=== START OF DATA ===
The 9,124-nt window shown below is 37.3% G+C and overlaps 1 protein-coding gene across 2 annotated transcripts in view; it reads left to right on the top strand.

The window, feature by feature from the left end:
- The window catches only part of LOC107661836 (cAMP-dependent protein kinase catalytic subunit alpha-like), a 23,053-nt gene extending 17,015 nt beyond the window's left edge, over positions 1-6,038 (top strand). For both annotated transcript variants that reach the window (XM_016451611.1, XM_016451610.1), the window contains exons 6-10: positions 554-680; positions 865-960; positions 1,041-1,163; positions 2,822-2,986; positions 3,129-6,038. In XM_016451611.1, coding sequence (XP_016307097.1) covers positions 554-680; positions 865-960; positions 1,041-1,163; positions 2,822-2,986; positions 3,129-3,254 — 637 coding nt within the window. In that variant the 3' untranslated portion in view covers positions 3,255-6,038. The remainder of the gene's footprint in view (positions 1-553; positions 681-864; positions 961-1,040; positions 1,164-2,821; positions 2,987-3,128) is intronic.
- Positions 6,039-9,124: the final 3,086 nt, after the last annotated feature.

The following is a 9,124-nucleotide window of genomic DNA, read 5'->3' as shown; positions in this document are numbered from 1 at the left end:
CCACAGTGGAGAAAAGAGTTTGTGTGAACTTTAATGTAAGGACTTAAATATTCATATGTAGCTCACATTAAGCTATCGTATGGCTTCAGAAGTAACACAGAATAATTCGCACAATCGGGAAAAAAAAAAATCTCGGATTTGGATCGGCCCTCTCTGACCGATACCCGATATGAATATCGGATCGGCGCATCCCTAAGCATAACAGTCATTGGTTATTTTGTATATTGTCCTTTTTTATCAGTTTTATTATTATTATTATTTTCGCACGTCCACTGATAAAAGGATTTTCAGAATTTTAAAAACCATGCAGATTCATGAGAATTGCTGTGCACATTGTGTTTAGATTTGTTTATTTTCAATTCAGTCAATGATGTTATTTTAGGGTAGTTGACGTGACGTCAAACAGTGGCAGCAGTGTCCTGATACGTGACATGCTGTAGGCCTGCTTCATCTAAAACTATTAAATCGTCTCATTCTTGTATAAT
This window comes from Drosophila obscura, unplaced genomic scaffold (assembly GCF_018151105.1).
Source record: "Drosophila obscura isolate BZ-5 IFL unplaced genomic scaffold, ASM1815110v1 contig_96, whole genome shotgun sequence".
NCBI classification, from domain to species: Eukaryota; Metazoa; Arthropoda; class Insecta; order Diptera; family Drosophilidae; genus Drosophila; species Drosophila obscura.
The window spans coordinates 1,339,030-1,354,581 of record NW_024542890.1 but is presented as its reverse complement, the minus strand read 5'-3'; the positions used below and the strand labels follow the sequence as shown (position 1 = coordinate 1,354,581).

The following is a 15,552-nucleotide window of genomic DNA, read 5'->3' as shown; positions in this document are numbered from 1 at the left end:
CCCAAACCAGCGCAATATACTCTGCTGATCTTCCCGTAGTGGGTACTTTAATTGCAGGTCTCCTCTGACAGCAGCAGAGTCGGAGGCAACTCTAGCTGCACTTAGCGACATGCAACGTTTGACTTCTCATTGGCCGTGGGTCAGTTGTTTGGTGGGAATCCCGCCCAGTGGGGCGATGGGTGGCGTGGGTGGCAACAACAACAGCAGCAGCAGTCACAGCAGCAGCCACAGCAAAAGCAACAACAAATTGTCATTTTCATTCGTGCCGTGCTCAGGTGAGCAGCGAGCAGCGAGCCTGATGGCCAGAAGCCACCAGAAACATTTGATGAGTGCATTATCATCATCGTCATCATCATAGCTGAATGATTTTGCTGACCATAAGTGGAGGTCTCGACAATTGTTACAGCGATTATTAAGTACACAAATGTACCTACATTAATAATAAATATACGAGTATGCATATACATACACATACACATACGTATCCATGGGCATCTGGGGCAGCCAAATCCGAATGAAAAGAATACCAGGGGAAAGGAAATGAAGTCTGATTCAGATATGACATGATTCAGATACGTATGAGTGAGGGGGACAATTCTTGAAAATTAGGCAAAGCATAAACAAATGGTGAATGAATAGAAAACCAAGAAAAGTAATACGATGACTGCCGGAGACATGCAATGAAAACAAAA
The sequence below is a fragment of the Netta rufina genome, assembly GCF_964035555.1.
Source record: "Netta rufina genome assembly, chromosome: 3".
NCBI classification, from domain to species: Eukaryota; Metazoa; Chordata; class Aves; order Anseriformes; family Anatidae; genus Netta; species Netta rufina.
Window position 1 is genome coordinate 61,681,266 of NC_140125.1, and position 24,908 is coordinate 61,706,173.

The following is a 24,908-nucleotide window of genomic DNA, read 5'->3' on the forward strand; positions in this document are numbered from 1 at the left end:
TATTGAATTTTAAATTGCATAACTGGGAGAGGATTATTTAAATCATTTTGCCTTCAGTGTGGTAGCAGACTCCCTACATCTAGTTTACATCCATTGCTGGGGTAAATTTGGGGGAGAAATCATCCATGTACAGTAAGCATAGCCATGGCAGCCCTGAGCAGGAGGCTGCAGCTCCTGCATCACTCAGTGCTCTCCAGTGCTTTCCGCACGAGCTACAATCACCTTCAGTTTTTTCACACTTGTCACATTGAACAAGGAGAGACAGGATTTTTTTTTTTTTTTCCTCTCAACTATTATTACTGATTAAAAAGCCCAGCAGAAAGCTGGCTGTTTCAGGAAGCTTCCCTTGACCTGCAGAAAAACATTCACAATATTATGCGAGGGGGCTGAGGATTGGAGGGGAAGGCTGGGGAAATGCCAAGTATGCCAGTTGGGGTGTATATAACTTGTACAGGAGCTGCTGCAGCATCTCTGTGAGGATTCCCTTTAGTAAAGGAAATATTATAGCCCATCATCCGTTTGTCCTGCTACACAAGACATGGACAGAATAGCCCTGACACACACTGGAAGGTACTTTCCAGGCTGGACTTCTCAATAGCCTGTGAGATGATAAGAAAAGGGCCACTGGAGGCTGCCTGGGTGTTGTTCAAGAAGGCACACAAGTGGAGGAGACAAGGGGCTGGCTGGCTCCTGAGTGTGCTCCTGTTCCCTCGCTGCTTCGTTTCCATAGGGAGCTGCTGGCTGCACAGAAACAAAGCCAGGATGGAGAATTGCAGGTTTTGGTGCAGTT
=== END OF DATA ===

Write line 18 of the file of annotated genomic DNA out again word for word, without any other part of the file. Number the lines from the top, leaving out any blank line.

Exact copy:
TATTGAATTTTAAATTGCATAACTGGGAGAGGATTATTTAAATCATTTTGCCTTCAGTGTGGTAGCAGACTCCCTACATCTAGTTTACATCCATTGCTGGGGTAAATTTGGGGGAGAAATCATCCATGTACAGTAAGCATAGCCATGGCAGCCCTGAGCAGGAGGCTGCAGCTCCTGCATCACTCAGTGCTCTCCAGTGCTTTCCGCACGAGCTACAATCACCTTCAGTTTTTTCACACTTGTCACATTGAACAAGGAGAGACAGGATTTTTTTTTTTTTTTCCTCTCAACTATTATTACTGATTAAAAAGCCCAGCAGAAAGCTGGCTGTTTCAGGAAGCTTCCCTTGACCTGCAGAAAAACATTCACAATATTATGCGAGGGGGCTGAGGATTGGAGGGGAAGGCTGGGGAAATGCCAAGTATGCCAGTTGGGGTGTATATAACTTGTACAGGAGCTGCTGCAGCATCTCTGTGAGGATTCCCTTTAGTAAAGGAAATATTATAGCCCATCATCCGTTTGTCCTGCTACACAAGACATGGACAGAATAGCCCTGACACACACTGGAAGGTACTTTCCAGGCTGGACTTCTCAATAGCCTGTGAGATGATAAGAAAAGGGCCACTGGAGGCTGCCTGGGTGTTGTTCAAGAAGGCACACAAGTGGAGGAGACAAGGGGCTGGCTGGCTCCTGAGTGTGCTCCTGTTCCCTCGCTGCTTCGTTTCCATAGGGAGCTGCTGGCTGCACAGAAACAAAGCCAGGATGGAGAATTGCAGGTTTTGGTGCAGTT